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Great Lakes

Great Lakes Commons Gathering

on Fri, 10/05/2012 - 21:32

From the Great Lakes Commons Gathering, October 2012, the following is a compelling Brief for the motivations for this Great Lakes Commons process and the hopes for what it might achieve.  As a commons activist, after reading this Brief, i realized that this could become another example of very few multi-border regional commons processes that are attempting to break through to regional co-governance by commoners, where communities of people are claiming the power to affect the policy for their regional commons directly.

Mapping and visualising commons. Great Lakes Commons map

on Thu, 06/07/2012 - 11:45

A recently launched Great Lakes Commons map helps bring further the understanding of what commons are and how they relate to our daily life. Below is an account of the exciting possibilities opened up by tools like this.

The Great Lakes Overview

on Wed, 04/13/2011 - 02:23

This is a briefing document on Great Lakes (General Facts, Environmental Challenges, Economic Impact, Water Use, Governance, Structures for Commons)

America’s North Coast: A Benefit-Cost Analysis of a Program to Protect and Restore the Great Lakes

on Wed, 04/13/2011 - 01:55

This study answers the question: what are healthy Great Lakes worth to the regional and national economies? If the nation and region invest in Great Lakes ecosystem restoration as the EPA-led task force recommends, what will be the economic return on that investment? The findings of this study conclude that restoration will provide economic benefits to both the region and the nation that substantially exceed the costs.

Restoring the Trust: Water Resources and the Public Trust Doctrine, A Manual for Advocates

on Wed, 04/13/2011 - 01:54

The public trust doctrine holds that certain natural resources belong to all and cannot be privately owned or controlled because of their inherent importance to each individual and society as a whole. A clear declaration of public ownership, the doctrine reaffirms the superiority of public rights over private rights for critical resources.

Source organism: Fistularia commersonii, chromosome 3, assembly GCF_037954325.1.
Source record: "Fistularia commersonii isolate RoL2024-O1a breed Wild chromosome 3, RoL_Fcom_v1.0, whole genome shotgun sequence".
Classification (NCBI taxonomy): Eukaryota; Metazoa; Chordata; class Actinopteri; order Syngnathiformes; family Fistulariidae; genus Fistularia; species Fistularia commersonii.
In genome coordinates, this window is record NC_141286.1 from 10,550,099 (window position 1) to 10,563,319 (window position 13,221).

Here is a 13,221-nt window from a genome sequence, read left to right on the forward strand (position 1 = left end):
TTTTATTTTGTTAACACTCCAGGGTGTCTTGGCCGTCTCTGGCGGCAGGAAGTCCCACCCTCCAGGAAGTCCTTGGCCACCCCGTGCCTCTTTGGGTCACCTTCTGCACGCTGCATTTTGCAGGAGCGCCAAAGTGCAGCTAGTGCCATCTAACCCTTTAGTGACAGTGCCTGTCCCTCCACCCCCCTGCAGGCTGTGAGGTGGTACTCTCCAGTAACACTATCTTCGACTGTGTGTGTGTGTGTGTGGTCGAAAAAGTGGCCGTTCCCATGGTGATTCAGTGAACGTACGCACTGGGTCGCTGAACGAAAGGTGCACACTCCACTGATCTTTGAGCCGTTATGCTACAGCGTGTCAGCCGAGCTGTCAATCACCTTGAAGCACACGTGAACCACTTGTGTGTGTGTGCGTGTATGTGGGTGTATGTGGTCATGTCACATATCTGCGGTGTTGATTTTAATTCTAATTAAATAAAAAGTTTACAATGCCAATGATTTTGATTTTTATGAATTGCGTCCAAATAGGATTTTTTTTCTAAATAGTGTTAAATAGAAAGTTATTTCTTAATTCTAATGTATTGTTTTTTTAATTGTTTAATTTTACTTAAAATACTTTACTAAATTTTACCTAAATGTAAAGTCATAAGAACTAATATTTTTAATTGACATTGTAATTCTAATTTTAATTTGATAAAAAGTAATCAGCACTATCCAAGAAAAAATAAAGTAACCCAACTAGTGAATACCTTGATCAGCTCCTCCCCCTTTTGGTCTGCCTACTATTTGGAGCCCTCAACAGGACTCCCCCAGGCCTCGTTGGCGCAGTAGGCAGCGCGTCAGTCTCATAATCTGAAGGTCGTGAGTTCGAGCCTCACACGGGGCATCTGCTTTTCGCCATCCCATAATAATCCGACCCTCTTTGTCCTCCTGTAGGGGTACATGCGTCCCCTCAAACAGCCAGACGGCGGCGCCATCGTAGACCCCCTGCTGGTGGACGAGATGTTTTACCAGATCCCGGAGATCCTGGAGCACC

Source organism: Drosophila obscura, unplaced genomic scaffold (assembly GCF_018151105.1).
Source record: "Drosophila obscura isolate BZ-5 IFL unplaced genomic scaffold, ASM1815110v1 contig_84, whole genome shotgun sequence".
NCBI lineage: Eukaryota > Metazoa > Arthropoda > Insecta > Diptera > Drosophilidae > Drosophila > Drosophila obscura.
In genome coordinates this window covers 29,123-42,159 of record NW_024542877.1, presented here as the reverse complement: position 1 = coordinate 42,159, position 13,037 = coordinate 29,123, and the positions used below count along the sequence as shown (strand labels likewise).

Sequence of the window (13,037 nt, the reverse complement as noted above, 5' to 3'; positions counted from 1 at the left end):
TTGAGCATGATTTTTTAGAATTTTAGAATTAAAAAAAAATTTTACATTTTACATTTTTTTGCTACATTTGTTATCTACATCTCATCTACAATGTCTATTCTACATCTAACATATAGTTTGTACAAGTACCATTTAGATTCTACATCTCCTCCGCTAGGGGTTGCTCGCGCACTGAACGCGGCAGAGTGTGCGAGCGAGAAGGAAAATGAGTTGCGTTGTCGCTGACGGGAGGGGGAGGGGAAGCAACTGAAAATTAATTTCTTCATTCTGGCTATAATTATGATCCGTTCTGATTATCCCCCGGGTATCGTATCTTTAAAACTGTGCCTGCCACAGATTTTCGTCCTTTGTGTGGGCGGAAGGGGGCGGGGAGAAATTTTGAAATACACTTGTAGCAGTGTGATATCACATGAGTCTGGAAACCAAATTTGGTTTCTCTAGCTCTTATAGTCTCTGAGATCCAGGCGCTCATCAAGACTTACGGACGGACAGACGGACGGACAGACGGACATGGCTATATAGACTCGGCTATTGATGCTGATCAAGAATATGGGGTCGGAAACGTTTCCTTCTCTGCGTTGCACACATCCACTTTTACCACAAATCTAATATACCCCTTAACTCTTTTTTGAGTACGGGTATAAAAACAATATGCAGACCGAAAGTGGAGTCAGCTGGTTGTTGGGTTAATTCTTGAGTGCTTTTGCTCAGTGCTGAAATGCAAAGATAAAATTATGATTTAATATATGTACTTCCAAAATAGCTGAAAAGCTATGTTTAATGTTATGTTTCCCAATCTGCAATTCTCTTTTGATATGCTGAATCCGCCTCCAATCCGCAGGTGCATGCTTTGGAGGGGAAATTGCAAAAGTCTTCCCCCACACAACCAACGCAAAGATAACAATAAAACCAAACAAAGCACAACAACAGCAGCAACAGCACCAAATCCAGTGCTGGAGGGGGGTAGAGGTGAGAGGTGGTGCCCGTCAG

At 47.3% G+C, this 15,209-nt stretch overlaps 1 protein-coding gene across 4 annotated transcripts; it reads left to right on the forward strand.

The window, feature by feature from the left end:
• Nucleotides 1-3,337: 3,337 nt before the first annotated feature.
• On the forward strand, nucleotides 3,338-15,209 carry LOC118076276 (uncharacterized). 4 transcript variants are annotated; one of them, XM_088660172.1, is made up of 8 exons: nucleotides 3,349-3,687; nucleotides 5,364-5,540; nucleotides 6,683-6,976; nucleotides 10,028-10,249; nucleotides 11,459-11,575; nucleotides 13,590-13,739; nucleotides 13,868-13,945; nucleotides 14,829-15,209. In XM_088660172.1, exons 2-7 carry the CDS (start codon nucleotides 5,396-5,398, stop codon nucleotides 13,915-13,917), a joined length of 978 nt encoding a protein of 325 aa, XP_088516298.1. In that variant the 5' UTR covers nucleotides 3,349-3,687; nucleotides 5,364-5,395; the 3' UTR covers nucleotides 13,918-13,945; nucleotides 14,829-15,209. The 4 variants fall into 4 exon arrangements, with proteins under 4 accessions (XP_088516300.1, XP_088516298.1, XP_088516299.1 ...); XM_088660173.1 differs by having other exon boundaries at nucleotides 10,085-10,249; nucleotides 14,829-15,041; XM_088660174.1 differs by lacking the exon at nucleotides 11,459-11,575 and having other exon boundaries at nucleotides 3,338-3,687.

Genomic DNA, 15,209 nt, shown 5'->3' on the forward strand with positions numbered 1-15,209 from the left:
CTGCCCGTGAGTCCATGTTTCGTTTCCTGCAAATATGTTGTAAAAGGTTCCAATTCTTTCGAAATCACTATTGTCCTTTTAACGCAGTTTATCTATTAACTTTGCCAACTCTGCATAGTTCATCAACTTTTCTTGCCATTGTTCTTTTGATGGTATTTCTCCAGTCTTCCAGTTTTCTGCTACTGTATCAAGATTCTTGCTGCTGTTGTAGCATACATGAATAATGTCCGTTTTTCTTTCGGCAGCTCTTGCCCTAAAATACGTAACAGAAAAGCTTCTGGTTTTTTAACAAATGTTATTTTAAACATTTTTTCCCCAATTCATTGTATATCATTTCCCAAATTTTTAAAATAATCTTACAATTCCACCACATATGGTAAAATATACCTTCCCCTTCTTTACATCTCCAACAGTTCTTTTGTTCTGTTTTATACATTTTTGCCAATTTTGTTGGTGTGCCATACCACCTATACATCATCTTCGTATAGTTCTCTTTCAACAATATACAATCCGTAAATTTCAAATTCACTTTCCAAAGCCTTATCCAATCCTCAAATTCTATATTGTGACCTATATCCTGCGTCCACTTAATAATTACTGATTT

on Wed, 04/13/2011 - 01:52

The Great Lakes region, too long tagged with the misleading nickname, The Rust Belt, could show the rest of the country the way forward to the next economy. Although battered by decades of declining economic health, and particularly by the recession, the nation’s heartland still has many of the fundamental resources—top-ranked universities, companies with deep experience in global trade, and emerging centers of clean energy research to name just a few—necessary to create a better, more sustainable, economic model.


on Wed, 04/13/2011 - 01:50

Under the Compact, the eight Great Lakes states agree to adopt water-conservation plans and to abide by Compact rules for allowing and managing diversions of Great Lakes water. The Compact recognizes the lakes as a shared resource which no single state owns, but of which all states are stewards. As such, a defining feature of the Compact is its emphasis on using regional cooperation to manage the lakes as a single ecosystem.

Lake Michigan Oil and Gas Drilling: Worth the Risk?

on Wed, 04/13/2011 - 01:49

Drilling under Lake Michigan is a venture that has serious implications for the overall health and use of the take by its communities. The Lake Michigan Federation has prepared this report to help citizens understand the public, environmental and economic issues related to oil and gas drilling under Lake Michigan and offer recommendations to safeguard the lake.


on Wed, 04/13/2011 - 01:47

Do we push for the enactment of the 2005 Compact in its present form, or do we pause and consider whether this Compact meets, exceeds, or falls short of the vision to protect the life-enduring qualities of the waters, the sustenance for life, communities, the environment, human endeavor, and commerce in the Basin?

Trends in Water Privatization (Report)

on Wed, 04/13/2011 - 01:46

Confronted with daunting budget shortfalls following the recent economic downturn, various cities and towns across the country have considered cashing out their water utilities to generate revenue. But rather than ease fiscal pressures, the sale or lease of water assets would likely further weaken a locality’s long-term financial health and saddle consumers with debt.Many communities have saved money with public operation.